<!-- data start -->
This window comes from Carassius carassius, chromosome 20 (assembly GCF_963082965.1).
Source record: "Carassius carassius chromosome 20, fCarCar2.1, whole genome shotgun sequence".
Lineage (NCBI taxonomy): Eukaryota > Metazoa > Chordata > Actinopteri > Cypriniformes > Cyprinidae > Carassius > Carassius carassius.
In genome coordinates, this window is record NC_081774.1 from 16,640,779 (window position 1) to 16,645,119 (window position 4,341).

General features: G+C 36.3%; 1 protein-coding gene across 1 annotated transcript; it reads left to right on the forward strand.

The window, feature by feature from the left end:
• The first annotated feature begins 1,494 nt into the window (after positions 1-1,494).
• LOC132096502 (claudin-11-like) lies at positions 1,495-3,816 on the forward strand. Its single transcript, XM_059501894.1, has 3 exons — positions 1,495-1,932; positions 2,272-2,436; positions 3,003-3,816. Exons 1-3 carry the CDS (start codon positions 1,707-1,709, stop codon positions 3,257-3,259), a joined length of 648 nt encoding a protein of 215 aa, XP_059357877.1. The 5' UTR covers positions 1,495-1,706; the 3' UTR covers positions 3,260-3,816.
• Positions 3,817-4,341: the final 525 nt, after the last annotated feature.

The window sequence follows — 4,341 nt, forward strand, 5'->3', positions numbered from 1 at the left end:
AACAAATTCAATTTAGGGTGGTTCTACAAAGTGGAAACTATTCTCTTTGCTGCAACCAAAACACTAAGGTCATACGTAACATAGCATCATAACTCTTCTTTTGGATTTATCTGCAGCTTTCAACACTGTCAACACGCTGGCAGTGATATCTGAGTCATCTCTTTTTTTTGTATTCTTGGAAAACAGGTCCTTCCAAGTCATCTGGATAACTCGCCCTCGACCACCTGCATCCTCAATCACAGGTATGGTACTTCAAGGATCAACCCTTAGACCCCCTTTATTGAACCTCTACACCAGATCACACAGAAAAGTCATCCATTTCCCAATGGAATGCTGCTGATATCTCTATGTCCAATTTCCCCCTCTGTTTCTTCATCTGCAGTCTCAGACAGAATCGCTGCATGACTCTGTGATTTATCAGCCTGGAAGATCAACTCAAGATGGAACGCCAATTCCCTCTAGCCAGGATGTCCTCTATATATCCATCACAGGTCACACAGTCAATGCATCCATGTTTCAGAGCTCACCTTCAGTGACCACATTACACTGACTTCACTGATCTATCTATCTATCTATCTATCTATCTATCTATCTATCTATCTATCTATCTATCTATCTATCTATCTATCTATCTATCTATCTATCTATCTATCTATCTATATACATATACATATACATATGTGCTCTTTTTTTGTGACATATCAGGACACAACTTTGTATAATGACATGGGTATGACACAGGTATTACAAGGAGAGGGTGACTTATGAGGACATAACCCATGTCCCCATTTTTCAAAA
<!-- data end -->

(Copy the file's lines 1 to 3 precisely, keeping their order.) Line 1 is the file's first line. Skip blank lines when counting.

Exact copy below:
This window comes from Carassius carassius, chromosome 20 (assembly GCF_963082965.1).
Source record: "Carassius carassius chromosome 20, fCarCar2.1, whole genome shotgun sequence".
Lineage (NCBI taxonomy): Eukaryota > Metazoa > Chordata > Actinopteri > Cypriniformes > Cyprinidae > Carassius > Carassius carassius.